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There Are No Secrets on This Farm

August 1, 2009
 
 


gvincent@farmjournal.com



Quick Facts

> Location: Colby, Kan.
> Owner: Lon Frahm
> Partners: Bryan Frahm (brother) and Wendy Weishaar (sister)
> Education: Frahm has bachelor's degrees in business and ag economics from Kansas State University (KSU) and is an alum of the KSU Masters of Agribusiness program.
> Crops: Irrigated corn, dryland corn, dryland wheat, milo and soybeans
> Size: 16,000 acres



The meeting begins each morning at 7:30 in the farm conference room. Lon Frahm takes his usual perch at the table between Dewey and Dave, his longest-tenured employees.

Jason has ideas for upgrades to their precision technology. Dave updates them on expansion plans for grain storage. Dewey fills them in on the nearly completed state-of-the-art shop. These guys act like they own the place. They don't, but Frahm won't have it any other way.

"There's not one boss; everyone takes care of their own section of the farm," says Dave Denneler, Frahm Farmland's crop specialist. "We treat it like we own it. If something needs to be done, we do it."

Because Frahm focuses on what he does best—management, analysis and building rock-solid marketing plans—Frahm Farmland has prospered and Frahm was chosen 2009 Top Producer of the Year in the contest sponsored by Challenger.

Finding himself on a management island in 1986 when his father suddenly passed away of a heart attack, the then-28-year-old Frahm was thrust into maintaining the farm, managing his father's estate and keeping the farm together through probate. Two of the farm's employees remain with him today and he is quick to give his entire crew credit for his astounding success.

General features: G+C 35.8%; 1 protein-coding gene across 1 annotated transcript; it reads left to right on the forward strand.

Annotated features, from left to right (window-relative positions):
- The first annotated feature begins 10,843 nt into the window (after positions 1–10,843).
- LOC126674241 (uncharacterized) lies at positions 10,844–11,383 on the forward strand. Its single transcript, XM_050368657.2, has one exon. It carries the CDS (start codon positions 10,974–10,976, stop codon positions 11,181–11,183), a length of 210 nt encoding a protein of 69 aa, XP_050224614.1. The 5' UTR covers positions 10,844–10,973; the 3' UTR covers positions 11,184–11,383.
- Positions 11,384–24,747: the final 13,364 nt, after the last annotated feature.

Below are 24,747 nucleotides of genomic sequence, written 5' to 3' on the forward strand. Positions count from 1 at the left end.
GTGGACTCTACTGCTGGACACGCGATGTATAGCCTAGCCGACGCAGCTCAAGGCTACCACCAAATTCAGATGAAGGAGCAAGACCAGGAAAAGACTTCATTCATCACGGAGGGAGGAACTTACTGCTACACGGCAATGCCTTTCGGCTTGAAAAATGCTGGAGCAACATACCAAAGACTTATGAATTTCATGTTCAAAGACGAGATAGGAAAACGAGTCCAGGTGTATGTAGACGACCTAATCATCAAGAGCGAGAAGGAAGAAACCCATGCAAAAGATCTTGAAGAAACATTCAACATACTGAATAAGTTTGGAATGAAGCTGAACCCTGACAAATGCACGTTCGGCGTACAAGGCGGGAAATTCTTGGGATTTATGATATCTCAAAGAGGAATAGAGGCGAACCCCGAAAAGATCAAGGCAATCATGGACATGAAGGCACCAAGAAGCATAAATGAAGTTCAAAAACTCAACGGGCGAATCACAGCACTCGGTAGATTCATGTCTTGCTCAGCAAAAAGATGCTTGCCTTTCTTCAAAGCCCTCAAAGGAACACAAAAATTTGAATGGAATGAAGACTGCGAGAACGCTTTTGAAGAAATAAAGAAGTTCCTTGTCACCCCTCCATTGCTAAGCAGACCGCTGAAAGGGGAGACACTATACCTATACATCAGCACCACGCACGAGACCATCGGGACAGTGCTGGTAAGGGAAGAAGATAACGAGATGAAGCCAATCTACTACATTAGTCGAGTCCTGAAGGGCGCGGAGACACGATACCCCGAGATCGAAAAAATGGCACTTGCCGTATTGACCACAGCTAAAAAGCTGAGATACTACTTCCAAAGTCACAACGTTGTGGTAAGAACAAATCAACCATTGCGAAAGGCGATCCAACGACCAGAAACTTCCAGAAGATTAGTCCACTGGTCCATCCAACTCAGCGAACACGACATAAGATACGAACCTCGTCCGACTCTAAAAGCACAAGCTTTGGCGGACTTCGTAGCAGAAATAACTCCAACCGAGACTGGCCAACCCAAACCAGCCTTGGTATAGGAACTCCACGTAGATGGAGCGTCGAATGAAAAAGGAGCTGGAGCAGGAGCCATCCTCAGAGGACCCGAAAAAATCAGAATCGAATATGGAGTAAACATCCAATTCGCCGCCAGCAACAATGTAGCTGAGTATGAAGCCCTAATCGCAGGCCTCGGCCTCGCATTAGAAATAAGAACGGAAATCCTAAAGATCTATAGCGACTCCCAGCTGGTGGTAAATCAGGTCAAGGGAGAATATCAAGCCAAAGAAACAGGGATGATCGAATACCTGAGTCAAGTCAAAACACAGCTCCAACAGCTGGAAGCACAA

"The Boys," as he calls them, are empowered to make all production decisions, including hybrid and variety selection, crop rotations, fertilizer choices, applications and timing. They shop for new equipment and other inputs and they bring the deals to Frahm for a final decision. They always know the financial status of the business.

"It doesn't bother me to share that information," Frahm says. "The only thing I haven't shown the crew is the actual tax returns. It creates a lot of engagement and a sense of ownership they wouldn't have otherwise. Secrets are a lot of work."

Frahm is usually at his office in downtown Colby working on finance, record keeping and marketing. "The crew decides their hours and what they do on a daily basis.

I really don't know what they do when I'm not there," he laughs. "And I guess I really don't care."

"They're good people and they know what they're doing," says Frahm's close friend Mark Wingert, senior vice president of Farm Credit of Western Kansas. "Lon's willing to delegate. He knows he can't be an expert at everything and he doesn't need to micromanage. The big decisions fall back to Lon."

Family Trips. One of the things that keeps his employees happy and motivated is the annual company trip. They have visited Hawaii, California, Arizona, Mexico and, several times, the Caribbean.

"You know how it is when you're on a big farm, or any farm—you don't take the time to do it," Denneler says. "My wife and I weren't going anywhere except to see family. Now we have something to look forward to every year."

This year, the company gets a two-fer. Immediately following the Top Producer Seminar last January, Frahm met the crew and their families in the Caribbean. In September, they have a seven-day Alaskan cruise, something the crew didn't want to do just ahead of harvest, but Frahm insisted upon. They'll go into harvest more ready for the extra hours.



An Economist.
Interestingly, Frahm is doing the last thing he ever wanted to do as a youngster, though he says he enjoys life and is happy. Just don't call him a farmer.

"I happen to be an economist who runs a farm. An economist is somebody who allocates resources or makes decisions. The resources and decisions that I have to make are related to agriculture."

As the owner's son, he grew up, as tradition dictates, driving the combine during harvest. However, he quickly learned that his mind was better used in town.